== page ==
### 1.2 The 0-section

Let $\mathcal {A}_g$ be the moduli space of PPAVs of dimension $g$, and let

be the universal abelian variety $\pi$ equipped with a universal $0$-section

The image of the $0$-section determines an algebraic cycle class

The second Voronoi compactification of $\mathcal {A}_g$ has been given a modular interpretation by Alekseev:

Olsson [Reference OlssonOls12] provided a modular interpretation for the normalization

Our approach here will be equally valid for both $\overline {\mathcal {A}}^{\mathsf {Olsson}}$ and $\overline {\mathcal {A}}_g^{\mathsf {Alekseev}}$. We will simply denote the compactification by

where $\overline {\mathcal {A}}_g$ stands for either the space of Alekseev or the space of Olsson.

The four important propertiesFootnote ^{3} of the compactification $\overline {\mathcal {A}}_g$ which we will require are as follows.

• The points of $\overline {\mathcal {A}}_g$ parameterize (before normalization) stable semiabelic pairs which are quadruples $(G,P,L,\theta )$ where $G$ is a semiabelian variety, $P$ is a projective variety equipped with a $G$-action, $L$ is an ample line bundle on $P$, and $\theta \in H^0(P,L)$. The data $(G,P,L,\theta )$ satisfy several further conditions (see § 4.2.16 of [Reference OlssonOls12]).

• There is a universal semiabelian variety

\[ \overline{\pi}: \overline{\mathcal{X}}_g \rightarrow \overline{\mathcal{A}}_g \]with a $0$-section\[ \overline{s}: \overline{\mathcal{A}}_g \rightarrow \overline{\mathcal{X}}_g \]corresponding to the semiabelian variety which is the first piece of data of a stable semiabelic pair (the rest of the pair data will not play a role in our study).• The usual Torelli map $\tau : \mathcal {M}_g \rightarrow \mathcal {A}_g$ extends canonically,

\[ \overline{\tau}: \overline{\mathcal{M}}_g \rightarrow \overline{\mathcal{A}}_g \](see [Reference AlekseevAle04]).• The $\overline {\tau }$-pull-back to $\overline {\mathcal {M}}_g$ of $\overline {\mathcal {X}}_g$ is the universal family

\[ \mathsf{Pic}_\epsilon^0 \rightarrow \overline{\mathcal{M}}_g \]parameterizing line bundles on the fibers of the universal curve\[ \epsilon:\mathcal{C}_g \rightarrow \overline{\mathcal{M}}_g \]which have degree 0*on every component*of any fiber [Reference AlekseevAle04].

The image of the $0$-section $\overline {s}$ determines an operational Chow class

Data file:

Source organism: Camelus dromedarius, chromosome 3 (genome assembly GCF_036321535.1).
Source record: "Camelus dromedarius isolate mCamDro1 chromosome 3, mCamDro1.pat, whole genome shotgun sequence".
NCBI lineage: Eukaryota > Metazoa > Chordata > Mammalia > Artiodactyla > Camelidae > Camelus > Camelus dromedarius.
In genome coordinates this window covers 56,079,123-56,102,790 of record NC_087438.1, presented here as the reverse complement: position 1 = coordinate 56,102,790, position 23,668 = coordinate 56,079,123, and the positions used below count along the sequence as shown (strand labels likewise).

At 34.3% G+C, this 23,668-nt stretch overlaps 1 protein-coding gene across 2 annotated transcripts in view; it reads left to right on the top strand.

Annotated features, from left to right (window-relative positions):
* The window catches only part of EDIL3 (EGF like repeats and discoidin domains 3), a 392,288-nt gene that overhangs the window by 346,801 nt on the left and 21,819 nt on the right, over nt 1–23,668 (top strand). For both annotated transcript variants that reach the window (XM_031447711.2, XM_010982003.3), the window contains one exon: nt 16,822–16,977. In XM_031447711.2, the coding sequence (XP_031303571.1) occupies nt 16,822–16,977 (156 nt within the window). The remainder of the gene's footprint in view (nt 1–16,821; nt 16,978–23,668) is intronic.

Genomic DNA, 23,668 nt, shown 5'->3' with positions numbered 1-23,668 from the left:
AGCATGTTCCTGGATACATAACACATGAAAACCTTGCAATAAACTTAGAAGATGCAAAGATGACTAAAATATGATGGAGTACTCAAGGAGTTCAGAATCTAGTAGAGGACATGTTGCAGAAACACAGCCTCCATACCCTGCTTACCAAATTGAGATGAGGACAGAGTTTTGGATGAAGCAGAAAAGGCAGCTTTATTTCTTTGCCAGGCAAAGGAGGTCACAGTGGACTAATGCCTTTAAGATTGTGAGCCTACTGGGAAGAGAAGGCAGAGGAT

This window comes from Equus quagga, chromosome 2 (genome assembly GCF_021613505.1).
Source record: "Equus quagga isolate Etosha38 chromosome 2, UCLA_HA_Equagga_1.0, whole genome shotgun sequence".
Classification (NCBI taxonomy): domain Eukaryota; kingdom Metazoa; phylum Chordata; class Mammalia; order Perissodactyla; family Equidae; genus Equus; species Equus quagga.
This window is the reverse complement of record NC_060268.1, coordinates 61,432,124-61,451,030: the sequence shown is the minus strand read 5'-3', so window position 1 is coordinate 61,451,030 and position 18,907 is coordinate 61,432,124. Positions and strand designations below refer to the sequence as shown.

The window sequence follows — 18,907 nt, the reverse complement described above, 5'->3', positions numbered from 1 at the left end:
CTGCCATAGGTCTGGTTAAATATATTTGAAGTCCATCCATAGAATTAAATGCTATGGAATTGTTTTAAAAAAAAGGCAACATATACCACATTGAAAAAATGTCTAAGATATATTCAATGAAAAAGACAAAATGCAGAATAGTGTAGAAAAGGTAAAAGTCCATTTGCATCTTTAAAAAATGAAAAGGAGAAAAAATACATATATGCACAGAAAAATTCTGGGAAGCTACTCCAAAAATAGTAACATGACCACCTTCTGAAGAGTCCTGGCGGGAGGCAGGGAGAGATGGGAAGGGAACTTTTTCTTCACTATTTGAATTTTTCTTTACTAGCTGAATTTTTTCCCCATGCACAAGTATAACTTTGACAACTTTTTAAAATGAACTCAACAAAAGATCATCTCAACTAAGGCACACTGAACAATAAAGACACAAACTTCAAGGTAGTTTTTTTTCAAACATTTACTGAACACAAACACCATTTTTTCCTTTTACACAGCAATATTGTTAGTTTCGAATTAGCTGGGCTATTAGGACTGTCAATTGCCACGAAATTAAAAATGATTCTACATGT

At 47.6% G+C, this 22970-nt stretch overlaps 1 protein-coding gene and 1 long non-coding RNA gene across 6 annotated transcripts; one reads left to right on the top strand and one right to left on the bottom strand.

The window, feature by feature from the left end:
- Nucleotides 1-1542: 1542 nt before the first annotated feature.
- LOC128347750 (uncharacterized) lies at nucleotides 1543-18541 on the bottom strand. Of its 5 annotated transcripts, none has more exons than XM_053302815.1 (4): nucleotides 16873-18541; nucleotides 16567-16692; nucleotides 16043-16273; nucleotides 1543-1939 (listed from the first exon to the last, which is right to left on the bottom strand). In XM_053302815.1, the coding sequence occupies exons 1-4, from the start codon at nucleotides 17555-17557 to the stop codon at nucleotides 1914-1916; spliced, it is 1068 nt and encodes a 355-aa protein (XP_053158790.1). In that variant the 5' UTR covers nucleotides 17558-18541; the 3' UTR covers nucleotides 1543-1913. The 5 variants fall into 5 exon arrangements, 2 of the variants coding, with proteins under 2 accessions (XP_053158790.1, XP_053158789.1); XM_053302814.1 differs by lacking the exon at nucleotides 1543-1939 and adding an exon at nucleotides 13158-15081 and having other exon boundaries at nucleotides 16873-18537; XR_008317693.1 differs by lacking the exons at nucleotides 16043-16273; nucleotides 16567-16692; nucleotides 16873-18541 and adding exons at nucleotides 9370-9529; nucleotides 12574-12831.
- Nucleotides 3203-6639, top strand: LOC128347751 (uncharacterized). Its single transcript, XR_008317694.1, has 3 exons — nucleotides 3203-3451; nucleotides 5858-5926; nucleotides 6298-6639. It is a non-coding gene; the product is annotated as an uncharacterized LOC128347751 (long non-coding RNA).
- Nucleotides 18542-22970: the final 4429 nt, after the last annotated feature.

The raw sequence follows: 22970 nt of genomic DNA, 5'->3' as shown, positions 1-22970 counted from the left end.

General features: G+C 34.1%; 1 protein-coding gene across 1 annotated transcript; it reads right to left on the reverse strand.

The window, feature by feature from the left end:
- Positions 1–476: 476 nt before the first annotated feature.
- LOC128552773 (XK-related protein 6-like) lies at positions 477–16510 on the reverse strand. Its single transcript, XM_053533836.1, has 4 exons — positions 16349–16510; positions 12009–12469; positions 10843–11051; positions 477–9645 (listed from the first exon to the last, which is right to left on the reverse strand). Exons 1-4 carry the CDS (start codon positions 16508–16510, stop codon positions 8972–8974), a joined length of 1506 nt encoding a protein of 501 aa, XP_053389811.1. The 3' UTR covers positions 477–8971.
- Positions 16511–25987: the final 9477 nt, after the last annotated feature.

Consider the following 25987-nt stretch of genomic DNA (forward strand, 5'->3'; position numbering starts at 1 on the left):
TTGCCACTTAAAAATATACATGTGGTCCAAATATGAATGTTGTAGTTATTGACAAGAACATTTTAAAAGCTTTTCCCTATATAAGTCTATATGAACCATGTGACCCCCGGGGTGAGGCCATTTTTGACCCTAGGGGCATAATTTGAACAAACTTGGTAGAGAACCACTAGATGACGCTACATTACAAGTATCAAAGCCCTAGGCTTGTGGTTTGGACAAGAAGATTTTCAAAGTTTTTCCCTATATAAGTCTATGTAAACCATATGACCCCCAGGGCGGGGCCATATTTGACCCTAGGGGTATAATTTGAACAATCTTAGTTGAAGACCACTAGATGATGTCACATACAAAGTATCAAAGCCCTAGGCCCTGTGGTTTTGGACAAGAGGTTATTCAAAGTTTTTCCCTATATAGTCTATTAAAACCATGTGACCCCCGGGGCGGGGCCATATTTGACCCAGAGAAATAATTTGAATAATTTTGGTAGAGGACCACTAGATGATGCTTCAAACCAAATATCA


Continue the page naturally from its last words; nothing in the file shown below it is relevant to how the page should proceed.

since the image is an étale local complete intersection in $\overline {\mathcal {X}}_g$. The class $\overline {Z}_g$ is related to $(-1)^g\lambda _g$ via a pull-back construction. Let

be the $0$-section defined by the trivial line bundle. By the properties of

discussed above,

By the standard analysis of the vertical tangent bundle of $\mathsf {Pic}_\epsilon ^0$,

Indeed, by the excess intersection formula the class $t^*(t_*[\overline {\mathcal {M}}_g])$ equals the top Chern class of the normal bundle of the $0$-section of $\mathsf {Pic}_\epsilon ^0$. Over $[C]\in \overline {\mathcal {M}}_g$, the fiber of the normal bundle is the first-order deformation space of the trivial line bundle on $C$. The deformation space is given by

the fiber of the dual of the Hodge bundle $\mathbb {E}_g^\vee$ with top Chern class $(-1)^g \lambda _g$. We conclude that

### 1.3 Complexity of the $0$-section

The study the $0$-section over $\mathcal {A}_g$ is related to the double ramification cycle (especially over curves of compact type) (see Hain [Reference HainHai13] and Grushevsky-Zakharov [Reference Grushevsky and ZakharovGZ14a]). A central idea there is to use the beautiful formula

where $\Theta \in \mathsf {CH}^1(\mathcal {X}_g)$ is the universal symmetric theta divisor trivialized along the $0$-section. The proof of (2) in Chow uses the Fourier–Mukai transformation and work of Deninger and Murre [Reference Deninger and MurreDM91] (see [Reference Birkenhake and LangeBL04, Reference VoisinVoi14]). The article [Reference Grushevsky and ZakharovGZ14a] provides a more detailed discussion of the history of (2).

We are interested in the following question: *to what extent is an equation of the form of (2) possible over* $\overline {\mathcal {A}}_g$*?* A result by Grushevsky and Zakharov along these lines appears in [Reference Grushevsky and ZakharovGZ14b]. As before, let

be the class of the $0$-section $\overline {s}$. Grushevsky and Zakharov calculate the restriction $\overline {Z}_g|_{\mathcal {U}_g}$ of $\overline {Z}_g$ over a particular open setFootnote ^{4}

in terms of $\Theta$, a boundary divisor $D\in \mathsf {CH}^1(\overline {\mathcal {X}}_g|_{\mathcal {U}_g})$, and a class

The result of Grushevsky and Zakharov shows that while the naive extension of (2) does *not* hold over $\mathcal {U}_g$, the class $\overline {Z}_g|_{\mathcal {U}_g}$ lies in the subalgebra of $\mathsf {CH}^\star (\overline {\mathcal {X}}_g|_{\mathcal {U}_g})$ generated by classes of degrees 1 and 2. The formula of [Reference Grushevsky and ZakharovGZ14b] is a useful extension of (2).